Russia's Oil Bosses Brush Off Crude Price Drop
(Bloomberg) -- Russian officials and executives from its biggest oil companies put on a brave face Wednesday, even as Brent trades near 16-month lows.
“The drop in oil prices hardly bother us because our budget is based on $42 a barrel,” First Deputy Prime Minister Anton Siluanov told reporters ahead of a meeting between President Vladimir Putin and big business in Moscow Wednesday.
“The price can stay around $40-$50 for a time -- six months or a year,” because U.S. producers have hedged some of their production, Siluanov said. “We think this won’t last long.” Even if it does, Russia has ample financial reserves, he said.
Brent traded at $50.47 on Wednesday, near the lowest since August 2017, amid worries of a new supply glut and a slowdown of global economic growth. While the Organization of Petroleum Exporting Countries and its allies including Russia agreed earlier this month to cut production in the first half of 2019, investors remain concerned that the reduction won’t be enough to boost prices given projected output growth in the U.S.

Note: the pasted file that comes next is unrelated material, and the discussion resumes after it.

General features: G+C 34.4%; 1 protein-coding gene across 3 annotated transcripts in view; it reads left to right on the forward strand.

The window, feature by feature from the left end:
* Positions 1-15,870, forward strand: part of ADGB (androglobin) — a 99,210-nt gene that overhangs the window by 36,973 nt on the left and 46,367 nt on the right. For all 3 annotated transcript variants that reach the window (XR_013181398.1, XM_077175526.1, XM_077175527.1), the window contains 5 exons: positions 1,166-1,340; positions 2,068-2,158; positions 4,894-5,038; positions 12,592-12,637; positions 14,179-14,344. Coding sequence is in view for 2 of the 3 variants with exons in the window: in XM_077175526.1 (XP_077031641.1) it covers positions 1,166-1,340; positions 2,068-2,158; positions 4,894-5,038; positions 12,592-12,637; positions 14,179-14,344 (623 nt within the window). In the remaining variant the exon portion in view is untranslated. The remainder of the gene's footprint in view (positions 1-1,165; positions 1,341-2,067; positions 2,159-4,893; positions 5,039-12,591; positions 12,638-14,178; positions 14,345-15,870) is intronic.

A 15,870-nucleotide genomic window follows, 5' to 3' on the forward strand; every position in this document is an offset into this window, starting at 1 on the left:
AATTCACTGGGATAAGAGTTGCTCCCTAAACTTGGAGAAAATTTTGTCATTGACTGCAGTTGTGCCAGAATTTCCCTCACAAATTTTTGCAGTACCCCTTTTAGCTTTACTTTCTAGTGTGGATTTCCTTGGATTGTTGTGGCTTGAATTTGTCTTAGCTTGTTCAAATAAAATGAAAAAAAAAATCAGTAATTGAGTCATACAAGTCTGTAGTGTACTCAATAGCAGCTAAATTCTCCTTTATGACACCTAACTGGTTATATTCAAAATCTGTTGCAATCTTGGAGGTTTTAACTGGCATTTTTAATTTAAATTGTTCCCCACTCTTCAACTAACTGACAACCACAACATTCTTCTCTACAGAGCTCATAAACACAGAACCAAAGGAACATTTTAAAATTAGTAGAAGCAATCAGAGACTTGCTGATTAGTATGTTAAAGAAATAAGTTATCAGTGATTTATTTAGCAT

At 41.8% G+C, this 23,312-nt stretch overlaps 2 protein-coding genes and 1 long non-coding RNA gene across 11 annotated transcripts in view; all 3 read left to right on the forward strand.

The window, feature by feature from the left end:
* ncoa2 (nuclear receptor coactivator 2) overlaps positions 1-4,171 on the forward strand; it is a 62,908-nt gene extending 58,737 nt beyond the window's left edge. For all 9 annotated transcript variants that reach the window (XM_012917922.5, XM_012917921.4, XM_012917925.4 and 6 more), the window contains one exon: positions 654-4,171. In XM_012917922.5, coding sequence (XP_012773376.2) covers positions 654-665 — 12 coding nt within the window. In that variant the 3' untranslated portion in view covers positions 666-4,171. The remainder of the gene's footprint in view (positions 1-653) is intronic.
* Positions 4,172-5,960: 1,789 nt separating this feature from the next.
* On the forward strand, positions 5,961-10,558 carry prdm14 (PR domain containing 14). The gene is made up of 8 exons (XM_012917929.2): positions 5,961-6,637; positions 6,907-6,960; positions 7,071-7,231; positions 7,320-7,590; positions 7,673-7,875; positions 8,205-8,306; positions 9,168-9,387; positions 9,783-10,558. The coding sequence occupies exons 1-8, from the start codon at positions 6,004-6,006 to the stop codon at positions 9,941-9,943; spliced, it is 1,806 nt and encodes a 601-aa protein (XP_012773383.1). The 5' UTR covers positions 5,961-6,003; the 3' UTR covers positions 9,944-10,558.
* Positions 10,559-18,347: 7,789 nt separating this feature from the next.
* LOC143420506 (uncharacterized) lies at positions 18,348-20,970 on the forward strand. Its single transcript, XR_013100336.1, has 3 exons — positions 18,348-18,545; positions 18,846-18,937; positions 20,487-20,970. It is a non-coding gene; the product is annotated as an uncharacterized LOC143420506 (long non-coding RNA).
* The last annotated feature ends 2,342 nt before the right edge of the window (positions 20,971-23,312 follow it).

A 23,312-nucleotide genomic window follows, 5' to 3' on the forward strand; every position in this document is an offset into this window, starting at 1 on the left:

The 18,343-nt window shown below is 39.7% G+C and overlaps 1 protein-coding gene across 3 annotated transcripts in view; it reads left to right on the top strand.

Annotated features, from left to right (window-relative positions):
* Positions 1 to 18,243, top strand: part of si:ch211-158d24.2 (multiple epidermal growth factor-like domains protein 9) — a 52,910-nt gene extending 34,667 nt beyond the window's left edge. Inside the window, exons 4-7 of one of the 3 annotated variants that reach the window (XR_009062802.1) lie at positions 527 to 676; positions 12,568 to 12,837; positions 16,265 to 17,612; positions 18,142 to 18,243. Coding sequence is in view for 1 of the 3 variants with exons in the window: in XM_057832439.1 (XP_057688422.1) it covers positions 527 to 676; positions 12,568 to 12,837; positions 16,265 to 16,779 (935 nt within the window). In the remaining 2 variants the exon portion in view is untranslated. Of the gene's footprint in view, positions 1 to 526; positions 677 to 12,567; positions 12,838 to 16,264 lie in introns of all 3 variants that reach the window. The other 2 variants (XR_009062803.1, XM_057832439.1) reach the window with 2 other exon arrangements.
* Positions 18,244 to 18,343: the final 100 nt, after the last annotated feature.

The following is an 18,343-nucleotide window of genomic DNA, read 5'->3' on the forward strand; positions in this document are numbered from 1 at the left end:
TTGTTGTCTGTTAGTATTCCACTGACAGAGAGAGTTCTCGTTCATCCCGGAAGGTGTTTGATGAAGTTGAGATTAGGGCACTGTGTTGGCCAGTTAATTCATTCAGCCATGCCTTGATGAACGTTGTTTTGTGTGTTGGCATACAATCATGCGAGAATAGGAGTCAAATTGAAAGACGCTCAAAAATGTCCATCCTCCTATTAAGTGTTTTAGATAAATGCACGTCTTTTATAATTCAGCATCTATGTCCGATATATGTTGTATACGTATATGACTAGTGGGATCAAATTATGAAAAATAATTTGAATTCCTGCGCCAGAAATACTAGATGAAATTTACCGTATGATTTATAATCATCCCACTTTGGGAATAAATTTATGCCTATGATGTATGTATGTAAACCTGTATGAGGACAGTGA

The price “should have stabilized, because everyone was supposed to be scared” by the OPEC+ deal, said Igor Sechin, chief executive at Rosneft PJSC, Russia’s biggest crude producer. “But nobody was scared.”
He blamed rising U.S. interest rates for forcing speculators to sell their positions and drive prices lower. Rosneft’s “conservative” scenario put oil at $50-$53 a barrel in 2019.
Vagit Alekperov, president for the second-largest oil producer Lukoil PJSC, forecasts crude will be stable at $60 or slightly more next year thanks to the OPEC+ pact.
The comments followed statements Tuesday by Kremlin spokesman Dmitry Peskov that it’s too early to assess the OPEC+ deal’s effectiveness and the pact will have an impact on prices over time.
To be sure, the central bank cut its price outlook for next year to $55 from $63 earlier this month on higher supply risks, mainly related to the “fast output increase” in North America, according to Governor Elvira Nabiullina.
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